I was never a fan of the Velvet Underground, nor of Lou Reed, until around 1990, when he collaborated with John Cale on ‘Songs for Drella’, a tribute to Andy Warhol. During that time, he released two other albums, ‘New York’ and ‘Magic and Loss’, both of which I played to death, enjoying one song in particular, “Warrior King’, a song in which Lou Reed declared that, if he had the power, there would be: “A steak on every plate/a car for every house/And if you ever crossed me/I'd have your eyes put out.” I’m not a fan of cars or steak but I liked the point he was making.
Not long after the release of that album I was at the funeral of Rupert, a victim of the AIDS epidemic, and one of the kindest and gentlest of men. Following the funeral, Rupert’s partner, a man prominent in the arts (and also, though few of us knew it, a friend of Lou Reed), held a wake at the house that he and Rupert had shared. The wake was a warm and loving affair, all the talk being of Rupert and his kindness and of how beautiful the ceremony had been. Then word went round that “Lou Reed was in the garden”, and Rupert was forgotten.
I, meanwhile, had been helping myself with unstinting generosity to as much alcohol as I could lay my hands on. Hearing the Lou Reed news I vaguely wondered what I would say to him if we met. The best plan, I decided, would be to say nothing. The alcohol had other ideas.
Lou Reed came into the house. I was surprised to see that the man who once advised the Ramones to “always wear a leather jacket” was dressed in a cream-coloured cable knit cardigan, the kind that has brown wooden buttons on the front and reindeer on the back. A short while later, as I sat slouched in a chair, I discovered that Lou Reed was standing with his back to me. It was then that the alcohol, busily coursing through my body, decided to have a word with Lou. The forefinger of my right hand took on a life of its own. I watched, appalled, as it moved further and further away from me and closer and closer towards Lou Reed, before jabbing, him, insolently, in the small of his back. And also in the eye of a reindeer. Lou Reed turned and stared at me. I stared back in drunken horror. I had no idea what to do or what to say. Luckily, the alcohol did. “If ever you become a warrior king,” I heard my drunken mouth say (or, more accurately, slur), “I would love to be a prince in your army.”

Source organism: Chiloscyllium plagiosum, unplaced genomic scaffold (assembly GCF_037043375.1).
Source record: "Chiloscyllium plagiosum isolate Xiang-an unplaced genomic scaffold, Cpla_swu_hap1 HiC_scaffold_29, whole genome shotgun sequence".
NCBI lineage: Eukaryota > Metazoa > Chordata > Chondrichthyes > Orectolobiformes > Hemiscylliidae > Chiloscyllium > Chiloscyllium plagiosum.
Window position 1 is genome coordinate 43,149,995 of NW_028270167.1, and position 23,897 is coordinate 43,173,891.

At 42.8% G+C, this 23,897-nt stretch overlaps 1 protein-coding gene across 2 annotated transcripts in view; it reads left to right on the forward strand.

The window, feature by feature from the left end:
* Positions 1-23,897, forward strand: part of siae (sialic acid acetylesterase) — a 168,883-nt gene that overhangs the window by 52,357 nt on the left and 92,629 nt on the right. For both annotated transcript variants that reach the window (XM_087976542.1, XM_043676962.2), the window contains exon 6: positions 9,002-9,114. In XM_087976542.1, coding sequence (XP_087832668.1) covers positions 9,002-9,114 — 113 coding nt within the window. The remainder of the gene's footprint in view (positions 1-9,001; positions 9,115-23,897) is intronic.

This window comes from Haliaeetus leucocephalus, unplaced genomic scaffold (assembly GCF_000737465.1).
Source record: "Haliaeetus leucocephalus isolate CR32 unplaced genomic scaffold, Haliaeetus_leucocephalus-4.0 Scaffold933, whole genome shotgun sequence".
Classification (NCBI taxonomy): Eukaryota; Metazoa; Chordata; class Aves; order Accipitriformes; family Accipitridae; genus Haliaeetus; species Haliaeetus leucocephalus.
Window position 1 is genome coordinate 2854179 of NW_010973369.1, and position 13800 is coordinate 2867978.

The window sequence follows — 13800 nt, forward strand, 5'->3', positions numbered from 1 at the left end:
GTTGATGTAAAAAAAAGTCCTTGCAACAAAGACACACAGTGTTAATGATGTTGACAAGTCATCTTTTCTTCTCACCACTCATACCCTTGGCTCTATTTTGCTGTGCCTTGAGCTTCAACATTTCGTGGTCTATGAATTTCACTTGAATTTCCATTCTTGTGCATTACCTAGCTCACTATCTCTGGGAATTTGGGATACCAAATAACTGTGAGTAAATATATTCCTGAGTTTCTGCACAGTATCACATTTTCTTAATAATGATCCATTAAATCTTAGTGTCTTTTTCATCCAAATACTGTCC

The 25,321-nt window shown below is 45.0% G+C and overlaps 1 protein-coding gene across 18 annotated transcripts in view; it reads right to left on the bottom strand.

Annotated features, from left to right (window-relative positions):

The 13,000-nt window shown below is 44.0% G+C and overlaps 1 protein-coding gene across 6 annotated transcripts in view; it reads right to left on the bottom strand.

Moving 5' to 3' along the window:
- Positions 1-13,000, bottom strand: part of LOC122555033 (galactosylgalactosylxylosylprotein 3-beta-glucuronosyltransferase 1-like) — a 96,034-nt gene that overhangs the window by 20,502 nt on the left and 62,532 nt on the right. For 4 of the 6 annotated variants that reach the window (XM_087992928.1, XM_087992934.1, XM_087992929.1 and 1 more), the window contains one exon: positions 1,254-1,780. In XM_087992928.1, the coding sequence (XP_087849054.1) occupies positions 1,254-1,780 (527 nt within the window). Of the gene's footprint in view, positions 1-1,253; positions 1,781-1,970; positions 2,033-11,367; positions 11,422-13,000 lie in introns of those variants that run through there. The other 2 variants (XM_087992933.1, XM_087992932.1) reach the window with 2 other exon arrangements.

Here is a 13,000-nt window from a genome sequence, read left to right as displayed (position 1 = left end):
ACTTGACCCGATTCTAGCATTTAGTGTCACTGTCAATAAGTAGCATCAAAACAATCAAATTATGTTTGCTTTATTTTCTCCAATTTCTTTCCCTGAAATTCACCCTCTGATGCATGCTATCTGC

There was a horrible silence as Lou Reed looked at me for what seemed like an eternity. Then he said, “Thank you,” turned away and carried on with his conversation.
Fear and adrenalin had now rendered me sober. But I was pleased with the way I’d avoided a potentially embarrassing, not to say violent, situation. Until I remembered the words, “a prince in your army”. A Prince. Any normal person would have simply said, “I would love to be in your army.” But not me. Oh no. I had to be a Prince.
But then again, that wasn’t me – that was the alcohol talking.
Lou Reed, alas, is no longer with us. I’m glad that in his later days he found contentment with his partner, Laurie Anderson, another hero(ine) of mine; and with Tai Chi, which, apparently, he practised with addictive diligence. And, for what it’s worth, I’m happy to say this: if Lou Reed ever returns to this world in the guise of a “Warrior King” – determined to create “a steak on every plate/a car for every house” – I’d still volunteer to be a prince in his army. I’ll go further. I’d even accept a subsidiary role.
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